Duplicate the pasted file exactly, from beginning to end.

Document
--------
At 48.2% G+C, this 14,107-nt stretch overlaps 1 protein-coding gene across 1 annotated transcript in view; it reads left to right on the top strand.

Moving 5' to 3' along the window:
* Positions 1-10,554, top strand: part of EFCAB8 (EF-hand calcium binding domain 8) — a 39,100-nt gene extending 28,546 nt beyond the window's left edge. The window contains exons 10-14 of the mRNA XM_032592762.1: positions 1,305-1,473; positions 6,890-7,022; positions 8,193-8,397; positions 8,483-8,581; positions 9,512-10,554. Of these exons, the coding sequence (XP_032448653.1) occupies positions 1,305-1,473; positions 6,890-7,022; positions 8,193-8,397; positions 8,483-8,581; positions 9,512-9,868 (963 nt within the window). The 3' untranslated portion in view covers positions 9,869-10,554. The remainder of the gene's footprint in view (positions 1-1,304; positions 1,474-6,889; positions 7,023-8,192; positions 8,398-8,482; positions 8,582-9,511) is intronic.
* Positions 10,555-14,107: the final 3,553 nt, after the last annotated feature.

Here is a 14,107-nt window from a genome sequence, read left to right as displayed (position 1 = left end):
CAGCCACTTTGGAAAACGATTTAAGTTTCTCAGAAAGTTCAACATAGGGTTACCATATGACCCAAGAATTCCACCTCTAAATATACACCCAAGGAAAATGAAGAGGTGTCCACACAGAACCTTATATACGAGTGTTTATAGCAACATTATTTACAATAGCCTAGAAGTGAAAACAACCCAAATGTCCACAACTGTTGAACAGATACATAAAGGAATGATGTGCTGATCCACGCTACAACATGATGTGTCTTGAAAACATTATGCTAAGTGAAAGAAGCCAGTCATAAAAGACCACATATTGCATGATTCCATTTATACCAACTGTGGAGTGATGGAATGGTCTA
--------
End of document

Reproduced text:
At 48.2% G+C, this 14,107-nt stretch overlaps 1 protein-coding gene across 1 annotated transcript in view; it reads left to right on the top strand.

Moving 5' to 3' along the window:
* Positions 1-10,554, top strand: part of EFCAB8 (EF-hand calcium binding domain 8) — a 39,100-nt gene extending 28,546 nt beyond the window's left edge. The window contains exons 10-14 of the mRNA XM_032592762.1: positions 1,305-1,473; positions 6,890-7,022; positions 8,193-8,397; positions 8,483-8,581; positions 9,512-10,554. Of these exons, the coding sequence (XP_032448653.1) occupies positions 1,305-1,473; positions 6,890-7,022; positions 8,193-8,397; positions 8,483-8,581; positions 9,512-9,868 (963 nt within the window). The 3' untranslated portion in view covers positions 9,869-10,554. The remainder of the gene's footprint in view (positions 1-1,304; positions 1,474-6,889; positions 7,023-8,192; positions 8,398-8,482; positions 8,582-9,511) is intronic.
* Positions 10,555-14,107: the final 3,553 nt, after the last annotated feature.

Here is a 14,107-nt window from a genome sequence, read left to right as displayed (position 1 = left end):
CAGCCACTTTGGAAAACGATTTAAGTTTCTCAGAAAGTTCAACATAGGGTTACCATATGACCCAAGAATTCCACCTCTAAATATACACCCAAGGAAAATGAAGAGGTGTCCACACAGAACCTTATATACGAGTGTTTATAGCAACATTATTTACAATAGCCTAGAAGTGAAAACAACCCAAATGTCCACAACTGTTGAACAGATACATAAAGGAATGATGTGCTGATCCACGCTACAACATGATGTGTCTTGAAAACATTATGCTAAGTGAAAGAAGCCAGTCATAAAAGACCACATATTGCATGATTCCATTTATACCAACTGTGGAGTGATGGAATGGTCTA